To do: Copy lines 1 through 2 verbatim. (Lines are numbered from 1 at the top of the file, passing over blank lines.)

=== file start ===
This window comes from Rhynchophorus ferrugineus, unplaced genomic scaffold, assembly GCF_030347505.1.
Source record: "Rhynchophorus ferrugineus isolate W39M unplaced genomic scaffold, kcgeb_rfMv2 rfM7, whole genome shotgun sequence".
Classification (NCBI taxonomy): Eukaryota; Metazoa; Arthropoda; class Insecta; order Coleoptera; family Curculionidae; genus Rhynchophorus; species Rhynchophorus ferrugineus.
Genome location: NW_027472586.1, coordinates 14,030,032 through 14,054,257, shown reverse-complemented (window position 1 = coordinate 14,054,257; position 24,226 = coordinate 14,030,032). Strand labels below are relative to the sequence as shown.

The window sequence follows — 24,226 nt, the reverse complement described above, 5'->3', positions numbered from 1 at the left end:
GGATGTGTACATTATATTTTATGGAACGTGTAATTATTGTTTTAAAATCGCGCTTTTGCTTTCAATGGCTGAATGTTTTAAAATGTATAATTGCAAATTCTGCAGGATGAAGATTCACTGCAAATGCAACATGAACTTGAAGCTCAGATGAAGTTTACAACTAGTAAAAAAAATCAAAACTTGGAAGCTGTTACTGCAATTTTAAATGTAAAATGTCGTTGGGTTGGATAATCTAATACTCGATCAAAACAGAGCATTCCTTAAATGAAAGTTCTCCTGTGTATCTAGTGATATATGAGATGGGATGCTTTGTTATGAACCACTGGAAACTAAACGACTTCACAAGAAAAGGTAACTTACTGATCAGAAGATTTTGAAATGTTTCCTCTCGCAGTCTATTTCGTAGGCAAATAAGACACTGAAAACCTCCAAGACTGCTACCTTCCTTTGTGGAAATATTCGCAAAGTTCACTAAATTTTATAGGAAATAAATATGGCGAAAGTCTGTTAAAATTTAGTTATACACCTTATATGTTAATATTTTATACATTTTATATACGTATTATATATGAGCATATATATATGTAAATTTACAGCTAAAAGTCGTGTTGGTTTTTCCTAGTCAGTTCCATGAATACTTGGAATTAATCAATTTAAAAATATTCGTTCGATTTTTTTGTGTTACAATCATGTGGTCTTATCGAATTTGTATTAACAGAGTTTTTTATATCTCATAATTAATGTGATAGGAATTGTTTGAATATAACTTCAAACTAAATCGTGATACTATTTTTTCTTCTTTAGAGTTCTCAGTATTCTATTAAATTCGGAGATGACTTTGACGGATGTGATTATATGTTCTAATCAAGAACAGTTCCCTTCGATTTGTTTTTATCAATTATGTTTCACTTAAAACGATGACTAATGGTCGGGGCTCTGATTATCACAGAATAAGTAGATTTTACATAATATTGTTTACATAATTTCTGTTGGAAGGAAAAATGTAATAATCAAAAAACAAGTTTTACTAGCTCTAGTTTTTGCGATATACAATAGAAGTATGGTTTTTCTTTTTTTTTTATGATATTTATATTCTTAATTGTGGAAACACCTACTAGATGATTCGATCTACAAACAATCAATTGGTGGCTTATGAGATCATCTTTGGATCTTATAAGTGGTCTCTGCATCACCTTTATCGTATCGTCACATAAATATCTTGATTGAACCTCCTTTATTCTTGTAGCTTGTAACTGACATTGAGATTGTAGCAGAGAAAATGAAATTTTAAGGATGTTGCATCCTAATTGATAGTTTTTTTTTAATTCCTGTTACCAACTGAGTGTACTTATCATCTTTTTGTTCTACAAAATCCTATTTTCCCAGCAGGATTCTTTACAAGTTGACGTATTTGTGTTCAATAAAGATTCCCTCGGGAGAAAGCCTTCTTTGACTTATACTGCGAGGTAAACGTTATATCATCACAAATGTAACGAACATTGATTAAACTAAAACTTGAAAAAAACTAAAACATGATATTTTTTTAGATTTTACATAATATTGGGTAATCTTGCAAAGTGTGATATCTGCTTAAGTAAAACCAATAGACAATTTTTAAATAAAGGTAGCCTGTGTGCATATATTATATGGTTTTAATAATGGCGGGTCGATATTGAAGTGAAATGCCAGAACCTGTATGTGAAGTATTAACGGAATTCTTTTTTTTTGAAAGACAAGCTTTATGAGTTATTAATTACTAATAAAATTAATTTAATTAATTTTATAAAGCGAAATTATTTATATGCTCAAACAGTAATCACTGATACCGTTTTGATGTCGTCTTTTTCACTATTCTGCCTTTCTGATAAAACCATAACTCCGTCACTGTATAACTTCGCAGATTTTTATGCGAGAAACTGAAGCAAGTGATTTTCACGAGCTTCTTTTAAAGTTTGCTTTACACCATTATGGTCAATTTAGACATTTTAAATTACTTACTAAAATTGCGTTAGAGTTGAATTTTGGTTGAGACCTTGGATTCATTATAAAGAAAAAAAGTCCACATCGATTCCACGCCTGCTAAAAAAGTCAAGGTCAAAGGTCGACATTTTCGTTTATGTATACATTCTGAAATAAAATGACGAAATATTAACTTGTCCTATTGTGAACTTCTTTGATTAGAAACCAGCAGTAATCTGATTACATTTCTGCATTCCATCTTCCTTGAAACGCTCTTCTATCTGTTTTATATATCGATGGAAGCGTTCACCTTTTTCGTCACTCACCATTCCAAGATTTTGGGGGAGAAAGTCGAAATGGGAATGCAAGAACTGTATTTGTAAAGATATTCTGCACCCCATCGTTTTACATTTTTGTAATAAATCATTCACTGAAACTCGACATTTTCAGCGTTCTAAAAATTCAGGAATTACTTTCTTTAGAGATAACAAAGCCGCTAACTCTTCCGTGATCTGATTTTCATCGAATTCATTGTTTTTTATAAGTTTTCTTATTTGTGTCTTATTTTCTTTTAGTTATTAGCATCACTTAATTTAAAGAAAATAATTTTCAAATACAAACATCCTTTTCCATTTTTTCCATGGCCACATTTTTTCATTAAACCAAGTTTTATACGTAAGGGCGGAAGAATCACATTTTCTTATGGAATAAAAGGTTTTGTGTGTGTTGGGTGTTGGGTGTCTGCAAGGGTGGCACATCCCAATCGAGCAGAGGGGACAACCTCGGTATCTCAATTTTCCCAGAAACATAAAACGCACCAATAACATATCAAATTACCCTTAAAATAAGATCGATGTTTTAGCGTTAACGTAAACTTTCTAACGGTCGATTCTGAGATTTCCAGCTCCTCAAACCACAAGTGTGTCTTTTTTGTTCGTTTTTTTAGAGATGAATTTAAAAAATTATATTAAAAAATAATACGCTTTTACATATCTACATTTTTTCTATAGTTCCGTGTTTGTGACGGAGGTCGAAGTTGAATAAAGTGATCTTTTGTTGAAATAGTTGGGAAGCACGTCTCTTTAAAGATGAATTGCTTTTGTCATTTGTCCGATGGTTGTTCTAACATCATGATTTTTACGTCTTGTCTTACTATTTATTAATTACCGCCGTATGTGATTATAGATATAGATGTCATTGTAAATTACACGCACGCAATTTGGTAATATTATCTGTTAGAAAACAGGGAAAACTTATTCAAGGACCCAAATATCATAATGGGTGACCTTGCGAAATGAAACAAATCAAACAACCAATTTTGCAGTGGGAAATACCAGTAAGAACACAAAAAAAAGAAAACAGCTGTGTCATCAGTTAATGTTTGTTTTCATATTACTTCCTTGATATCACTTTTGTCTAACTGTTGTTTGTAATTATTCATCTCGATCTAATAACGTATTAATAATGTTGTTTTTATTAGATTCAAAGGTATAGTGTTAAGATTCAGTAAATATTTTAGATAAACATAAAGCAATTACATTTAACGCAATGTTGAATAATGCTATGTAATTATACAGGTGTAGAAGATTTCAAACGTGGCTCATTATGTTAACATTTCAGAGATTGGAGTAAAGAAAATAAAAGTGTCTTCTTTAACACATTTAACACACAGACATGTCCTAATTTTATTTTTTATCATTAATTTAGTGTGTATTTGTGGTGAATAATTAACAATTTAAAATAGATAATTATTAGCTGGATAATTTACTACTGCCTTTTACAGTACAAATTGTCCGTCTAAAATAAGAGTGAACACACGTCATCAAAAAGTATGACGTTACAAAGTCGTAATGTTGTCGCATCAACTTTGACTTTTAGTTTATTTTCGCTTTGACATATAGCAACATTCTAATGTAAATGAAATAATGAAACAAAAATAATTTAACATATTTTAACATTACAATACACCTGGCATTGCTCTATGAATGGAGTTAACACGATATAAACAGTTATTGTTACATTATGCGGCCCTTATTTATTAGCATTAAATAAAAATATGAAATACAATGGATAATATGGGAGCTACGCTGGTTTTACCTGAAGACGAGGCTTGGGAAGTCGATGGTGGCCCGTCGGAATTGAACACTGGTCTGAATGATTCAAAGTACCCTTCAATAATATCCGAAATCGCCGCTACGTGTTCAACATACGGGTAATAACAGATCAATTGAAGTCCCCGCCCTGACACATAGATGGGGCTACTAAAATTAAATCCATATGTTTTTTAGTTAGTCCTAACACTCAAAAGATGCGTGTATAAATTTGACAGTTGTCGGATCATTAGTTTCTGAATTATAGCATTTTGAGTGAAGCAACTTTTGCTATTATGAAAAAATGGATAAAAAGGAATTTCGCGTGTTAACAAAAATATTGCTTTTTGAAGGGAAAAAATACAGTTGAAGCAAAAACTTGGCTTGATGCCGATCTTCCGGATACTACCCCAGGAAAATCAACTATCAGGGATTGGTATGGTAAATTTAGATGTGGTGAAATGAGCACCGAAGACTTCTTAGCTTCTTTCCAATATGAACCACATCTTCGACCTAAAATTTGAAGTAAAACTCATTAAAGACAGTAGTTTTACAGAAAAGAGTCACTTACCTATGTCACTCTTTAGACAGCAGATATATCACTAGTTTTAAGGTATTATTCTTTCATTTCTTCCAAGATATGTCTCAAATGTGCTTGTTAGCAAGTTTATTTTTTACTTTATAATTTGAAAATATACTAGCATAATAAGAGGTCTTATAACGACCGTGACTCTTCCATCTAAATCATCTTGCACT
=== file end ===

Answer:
This window comes from Rhynchophorus ferrugineus, unplaced genomic scaffold, assembly GCF_030347505.1.
Source record: "Rhynchophorus ferrugineus isolate W39M unplaced genomic scaffold, kcgeb_rfMv2 rfM7, whole genome shotgun sequence".